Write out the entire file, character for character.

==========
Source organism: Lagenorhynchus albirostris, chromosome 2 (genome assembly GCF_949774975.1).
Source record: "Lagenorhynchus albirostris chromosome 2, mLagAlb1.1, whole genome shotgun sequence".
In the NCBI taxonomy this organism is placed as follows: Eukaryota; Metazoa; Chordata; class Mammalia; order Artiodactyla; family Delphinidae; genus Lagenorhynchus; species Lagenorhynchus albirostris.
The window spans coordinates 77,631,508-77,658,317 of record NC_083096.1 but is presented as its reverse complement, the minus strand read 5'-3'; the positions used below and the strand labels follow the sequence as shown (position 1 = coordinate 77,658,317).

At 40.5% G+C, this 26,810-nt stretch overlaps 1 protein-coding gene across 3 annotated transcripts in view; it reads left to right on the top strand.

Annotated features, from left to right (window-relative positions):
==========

Source organism: Lagenorhynchus albirostris, chromosome 2 (genome assembly GCF_949774975.1).
Source record: "Lagenorhynchus albirostris chromosome 2, mLagAlb1.1, whole genome shotgun sequence".
In the NCBI taxonomy this organism is placed as follows: Eukaryota; Metazoa; Chordata; class Mammalia; order Artiodactyla; family Delphinidae; genus Lagenorhynchus; species Lagenorhynchus albirostris.
The window spans coordinates 77,631,508-77,658,317 of record NC_083096.1 but is presented as its reverse complement, the minus strand read 5'-3'; the positions used below and the strand labels follow the sequence as shown (position 1 = coordinate 77,658,317).

At 40.5% G+C, this 26,810-nt stretch overlaps 1 protein-coding gene across 3 annotated transcripts in view; it reads left to right on the top strand.

Annotated features, from left to right (window-relative positions):